Efficacy of Different Hair and Skin Decontamination Strategies with Identification of Associated Hazards to First Responders
Tavares Pinhal, Andreia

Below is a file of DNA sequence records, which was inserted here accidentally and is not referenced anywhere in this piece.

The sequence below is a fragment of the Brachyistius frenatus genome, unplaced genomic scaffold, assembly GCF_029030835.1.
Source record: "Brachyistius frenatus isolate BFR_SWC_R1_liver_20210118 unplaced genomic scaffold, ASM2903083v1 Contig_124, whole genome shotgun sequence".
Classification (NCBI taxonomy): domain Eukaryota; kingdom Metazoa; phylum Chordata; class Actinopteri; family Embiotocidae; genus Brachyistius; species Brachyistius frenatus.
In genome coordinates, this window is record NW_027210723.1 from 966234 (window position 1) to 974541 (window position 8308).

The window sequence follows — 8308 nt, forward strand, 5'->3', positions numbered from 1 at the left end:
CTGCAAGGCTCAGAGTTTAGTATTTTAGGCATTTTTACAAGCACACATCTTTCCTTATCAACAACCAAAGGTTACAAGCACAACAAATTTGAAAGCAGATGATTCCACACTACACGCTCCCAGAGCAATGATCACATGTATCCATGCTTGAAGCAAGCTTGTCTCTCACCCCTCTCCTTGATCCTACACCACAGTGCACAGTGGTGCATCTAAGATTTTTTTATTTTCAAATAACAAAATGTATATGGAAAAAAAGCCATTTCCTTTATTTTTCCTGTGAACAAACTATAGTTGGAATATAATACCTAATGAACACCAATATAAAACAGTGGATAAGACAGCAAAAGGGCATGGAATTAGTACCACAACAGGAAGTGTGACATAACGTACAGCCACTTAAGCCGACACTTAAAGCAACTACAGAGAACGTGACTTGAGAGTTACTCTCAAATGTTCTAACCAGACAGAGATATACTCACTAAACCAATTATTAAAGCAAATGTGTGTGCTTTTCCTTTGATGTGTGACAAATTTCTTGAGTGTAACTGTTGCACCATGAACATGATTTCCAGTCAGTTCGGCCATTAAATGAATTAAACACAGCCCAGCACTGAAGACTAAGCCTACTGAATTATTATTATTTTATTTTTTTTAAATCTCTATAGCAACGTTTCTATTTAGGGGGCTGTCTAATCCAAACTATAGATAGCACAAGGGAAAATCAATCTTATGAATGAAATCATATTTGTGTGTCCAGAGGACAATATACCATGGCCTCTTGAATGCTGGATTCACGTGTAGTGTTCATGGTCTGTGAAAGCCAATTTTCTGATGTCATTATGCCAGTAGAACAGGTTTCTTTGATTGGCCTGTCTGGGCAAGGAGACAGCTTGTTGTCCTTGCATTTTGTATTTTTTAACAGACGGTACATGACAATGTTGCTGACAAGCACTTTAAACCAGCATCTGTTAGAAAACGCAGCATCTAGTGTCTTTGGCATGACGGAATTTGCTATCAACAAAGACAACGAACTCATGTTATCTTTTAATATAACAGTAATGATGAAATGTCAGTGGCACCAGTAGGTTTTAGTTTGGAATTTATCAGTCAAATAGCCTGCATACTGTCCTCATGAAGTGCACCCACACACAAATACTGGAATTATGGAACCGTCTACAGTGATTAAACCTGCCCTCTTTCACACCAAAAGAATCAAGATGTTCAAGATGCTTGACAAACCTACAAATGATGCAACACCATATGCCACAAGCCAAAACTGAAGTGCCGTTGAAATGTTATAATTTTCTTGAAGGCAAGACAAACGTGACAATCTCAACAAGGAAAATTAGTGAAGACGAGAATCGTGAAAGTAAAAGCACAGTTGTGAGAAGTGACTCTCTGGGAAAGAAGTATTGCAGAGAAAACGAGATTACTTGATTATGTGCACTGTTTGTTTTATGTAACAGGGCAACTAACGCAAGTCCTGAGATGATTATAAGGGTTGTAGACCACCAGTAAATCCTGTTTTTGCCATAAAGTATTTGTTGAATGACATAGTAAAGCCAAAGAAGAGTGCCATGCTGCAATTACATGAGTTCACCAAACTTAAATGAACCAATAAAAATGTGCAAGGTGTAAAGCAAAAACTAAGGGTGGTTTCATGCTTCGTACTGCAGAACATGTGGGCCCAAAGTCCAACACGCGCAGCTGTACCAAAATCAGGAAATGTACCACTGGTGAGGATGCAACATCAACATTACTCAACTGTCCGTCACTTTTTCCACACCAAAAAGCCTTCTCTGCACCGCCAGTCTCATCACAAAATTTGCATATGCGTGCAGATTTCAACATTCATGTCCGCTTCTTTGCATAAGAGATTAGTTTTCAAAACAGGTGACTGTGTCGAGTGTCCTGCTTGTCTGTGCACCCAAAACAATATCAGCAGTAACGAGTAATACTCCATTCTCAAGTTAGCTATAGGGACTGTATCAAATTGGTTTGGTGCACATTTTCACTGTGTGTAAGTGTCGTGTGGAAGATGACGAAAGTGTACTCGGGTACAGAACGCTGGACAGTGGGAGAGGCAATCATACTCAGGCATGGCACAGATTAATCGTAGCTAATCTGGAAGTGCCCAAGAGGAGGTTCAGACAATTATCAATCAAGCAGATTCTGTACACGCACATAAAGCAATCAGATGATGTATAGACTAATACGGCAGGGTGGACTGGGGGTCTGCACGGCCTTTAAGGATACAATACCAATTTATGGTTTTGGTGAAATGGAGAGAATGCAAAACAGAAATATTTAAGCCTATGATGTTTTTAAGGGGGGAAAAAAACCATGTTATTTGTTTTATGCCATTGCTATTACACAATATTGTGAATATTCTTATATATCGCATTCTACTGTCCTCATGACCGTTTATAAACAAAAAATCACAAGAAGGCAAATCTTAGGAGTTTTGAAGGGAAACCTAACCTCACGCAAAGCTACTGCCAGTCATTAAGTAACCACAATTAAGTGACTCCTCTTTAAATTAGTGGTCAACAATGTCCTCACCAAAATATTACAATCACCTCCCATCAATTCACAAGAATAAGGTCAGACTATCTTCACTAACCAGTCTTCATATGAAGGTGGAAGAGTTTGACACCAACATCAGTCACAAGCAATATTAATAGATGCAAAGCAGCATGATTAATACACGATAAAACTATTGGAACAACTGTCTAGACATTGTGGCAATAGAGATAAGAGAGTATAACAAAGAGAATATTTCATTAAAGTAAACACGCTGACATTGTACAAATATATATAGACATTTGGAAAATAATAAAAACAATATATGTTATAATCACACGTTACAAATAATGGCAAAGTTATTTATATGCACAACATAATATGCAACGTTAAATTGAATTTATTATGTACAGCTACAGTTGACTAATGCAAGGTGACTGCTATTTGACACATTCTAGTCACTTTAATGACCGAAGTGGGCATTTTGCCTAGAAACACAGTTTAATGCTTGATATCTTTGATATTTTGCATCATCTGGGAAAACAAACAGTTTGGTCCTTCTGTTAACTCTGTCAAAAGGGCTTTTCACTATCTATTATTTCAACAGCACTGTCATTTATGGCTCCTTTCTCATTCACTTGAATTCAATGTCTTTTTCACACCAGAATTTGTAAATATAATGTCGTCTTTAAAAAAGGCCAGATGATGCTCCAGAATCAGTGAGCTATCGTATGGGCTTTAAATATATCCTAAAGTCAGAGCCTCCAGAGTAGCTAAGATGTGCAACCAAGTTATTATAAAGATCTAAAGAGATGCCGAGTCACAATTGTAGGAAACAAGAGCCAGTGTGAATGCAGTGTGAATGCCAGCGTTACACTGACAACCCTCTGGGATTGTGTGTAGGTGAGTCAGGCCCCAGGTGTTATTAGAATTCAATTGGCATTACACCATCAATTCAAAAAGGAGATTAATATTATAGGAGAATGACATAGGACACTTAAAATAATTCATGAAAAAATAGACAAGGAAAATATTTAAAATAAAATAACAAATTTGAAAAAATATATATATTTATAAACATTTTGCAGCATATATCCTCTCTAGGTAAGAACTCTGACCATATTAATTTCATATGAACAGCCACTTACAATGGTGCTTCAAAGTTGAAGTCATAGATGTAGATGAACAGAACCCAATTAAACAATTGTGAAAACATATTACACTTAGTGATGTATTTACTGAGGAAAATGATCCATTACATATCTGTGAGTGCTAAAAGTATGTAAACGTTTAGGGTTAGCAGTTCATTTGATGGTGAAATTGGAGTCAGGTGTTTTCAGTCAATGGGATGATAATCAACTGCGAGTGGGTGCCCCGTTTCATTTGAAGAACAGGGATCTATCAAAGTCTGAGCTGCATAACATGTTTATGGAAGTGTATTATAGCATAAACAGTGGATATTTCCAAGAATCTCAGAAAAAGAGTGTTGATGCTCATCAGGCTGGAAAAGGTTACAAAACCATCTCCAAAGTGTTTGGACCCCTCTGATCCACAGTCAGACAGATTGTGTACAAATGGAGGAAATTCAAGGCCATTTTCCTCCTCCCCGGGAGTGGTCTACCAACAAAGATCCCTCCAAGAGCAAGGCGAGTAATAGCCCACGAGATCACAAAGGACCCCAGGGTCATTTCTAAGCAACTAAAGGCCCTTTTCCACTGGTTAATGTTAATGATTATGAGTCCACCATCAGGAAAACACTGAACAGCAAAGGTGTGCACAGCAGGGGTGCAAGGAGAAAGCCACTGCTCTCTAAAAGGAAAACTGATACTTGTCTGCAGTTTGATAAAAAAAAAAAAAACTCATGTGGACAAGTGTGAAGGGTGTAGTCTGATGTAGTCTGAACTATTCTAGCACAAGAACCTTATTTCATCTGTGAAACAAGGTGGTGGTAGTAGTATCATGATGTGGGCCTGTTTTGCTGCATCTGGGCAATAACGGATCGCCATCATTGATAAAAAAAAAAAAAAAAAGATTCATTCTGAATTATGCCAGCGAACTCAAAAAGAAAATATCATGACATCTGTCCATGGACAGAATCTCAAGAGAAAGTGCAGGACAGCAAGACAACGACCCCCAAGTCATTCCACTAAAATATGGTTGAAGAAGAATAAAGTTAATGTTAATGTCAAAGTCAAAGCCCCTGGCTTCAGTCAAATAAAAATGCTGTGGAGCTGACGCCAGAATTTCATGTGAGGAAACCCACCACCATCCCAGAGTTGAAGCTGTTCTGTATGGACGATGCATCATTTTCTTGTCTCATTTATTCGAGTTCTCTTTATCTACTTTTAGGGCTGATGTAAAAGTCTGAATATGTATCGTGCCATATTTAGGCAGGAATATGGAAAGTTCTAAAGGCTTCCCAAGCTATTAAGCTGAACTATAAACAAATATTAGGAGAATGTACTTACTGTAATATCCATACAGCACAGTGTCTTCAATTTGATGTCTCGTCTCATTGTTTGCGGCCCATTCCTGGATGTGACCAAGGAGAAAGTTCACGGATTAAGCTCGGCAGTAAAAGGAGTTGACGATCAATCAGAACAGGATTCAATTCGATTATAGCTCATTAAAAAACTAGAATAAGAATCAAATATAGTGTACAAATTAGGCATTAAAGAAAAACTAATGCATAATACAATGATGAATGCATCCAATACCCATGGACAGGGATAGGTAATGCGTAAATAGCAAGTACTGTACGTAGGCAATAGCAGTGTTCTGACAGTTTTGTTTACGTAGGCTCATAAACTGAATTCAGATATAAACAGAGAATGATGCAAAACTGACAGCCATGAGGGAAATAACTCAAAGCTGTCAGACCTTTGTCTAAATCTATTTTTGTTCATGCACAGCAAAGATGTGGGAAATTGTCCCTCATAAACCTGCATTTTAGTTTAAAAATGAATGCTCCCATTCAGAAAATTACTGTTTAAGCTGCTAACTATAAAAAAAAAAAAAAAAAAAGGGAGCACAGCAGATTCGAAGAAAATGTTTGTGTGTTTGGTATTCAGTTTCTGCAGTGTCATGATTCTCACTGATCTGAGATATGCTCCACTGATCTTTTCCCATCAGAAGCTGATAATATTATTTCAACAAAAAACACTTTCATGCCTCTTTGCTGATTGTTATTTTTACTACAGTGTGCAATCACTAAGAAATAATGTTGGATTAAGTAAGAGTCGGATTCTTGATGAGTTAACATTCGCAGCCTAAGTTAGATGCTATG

Background: Established procedures for mass casualty decontamination involve the deployment of equipment for showering with water (such as the ladder pipe system [LPS] and technical decontamination [TD]). This necessarily introduces a short, but critical delay. The incorporation of dry decontamination to the incident response process offers the potential to establish a more rapid and timely intervention. Objectives: To investigate the effectiveness of various dry (DD) and wet decontamination strategies for removing a chemical warfare simulant (methyl salicylate; MS) from the hair and skin of human volunteers. Methods: The simulant was applied to volunteers via whole body exposure to an aerosol. Three decontamination protocols (dry, LPS and technical decontamination) were applied, singly and in various combinations. The efficacy of the protocols was evaluated by fluorescent photography and analysis of residual MS from skin/hair swabs, decontamination materials and air samples. Results: Dry decontamination was effective, with the greatest reduction in skin and hair contamination arising from the "Triple Protocol" (DD+LPS+TD). Secondary hazards associated with contaminated individuals and equipment decreased as the number of decontamination procedures increased. In particular, dry decontamination reduced the potential contact and inhalation hazard arising from used washcloths, towels and vapor within the TD units. Discussion: The introduction of dry decontamination prior to wet forms of decontamination offers a simple strategy to initiate treatment at a much earlier opportunity, with a corresponding improvement in clinical outcomes and substantial reduction of secondary hazards associated with operational processes.